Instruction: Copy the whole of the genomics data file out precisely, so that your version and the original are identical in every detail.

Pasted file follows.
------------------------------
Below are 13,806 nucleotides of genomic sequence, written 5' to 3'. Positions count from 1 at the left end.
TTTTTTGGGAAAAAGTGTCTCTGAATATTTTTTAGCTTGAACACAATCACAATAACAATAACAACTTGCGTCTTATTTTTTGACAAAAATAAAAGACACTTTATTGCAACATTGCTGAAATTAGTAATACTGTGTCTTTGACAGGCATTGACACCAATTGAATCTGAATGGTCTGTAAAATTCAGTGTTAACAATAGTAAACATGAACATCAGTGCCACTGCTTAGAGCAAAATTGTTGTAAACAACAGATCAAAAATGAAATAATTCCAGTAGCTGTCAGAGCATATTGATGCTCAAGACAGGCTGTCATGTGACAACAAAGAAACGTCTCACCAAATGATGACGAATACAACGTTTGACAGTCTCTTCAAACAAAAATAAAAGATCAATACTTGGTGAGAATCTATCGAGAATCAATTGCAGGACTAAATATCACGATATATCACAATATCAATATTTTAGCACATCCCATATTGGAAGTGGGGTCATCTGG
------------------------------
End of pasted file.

Below are 13,806 nucleotides of genomic sequence, written 5' to 3'. Positions count from 1 at the left end.
TTTTTTGGGAAAAAGTGTCTCTGAATATTTTTTAGCTTGAACACAATCACAATAACAATAACAACTTGCGTCTTATTTTTTGACAAAAATAAAAGACACTTTATTGCAACATTGCTGAAATTAGTAATACTGTGTCTTTGACAGGCATTGACACCAATTGAATCTGAATGGTCTGTAAAATTCAGTGTTAACAATAGTAAACATGAACATCAGTGCCACTGCTTAGAGCAAAATTGTTGTAAACAACAGATCAAAAATGAAATAATTCCAGTAGCTGTCAGAGCATATTGATGCTCAAGACAGGCTGTCATGTGACAACAAAGAAACGTCTCACCAAATGATGACGAATACAACGTTTGACAGTCTCTTCAAACAAAAATAAAAGATCAATACTTGGTGAGAATCTATCGAGAATCAATTGCAGGACTAAATATCACGATATATCACAATATCAATATTTTAGCACATCCCATATTGGAAGTGGGGTCATCTGG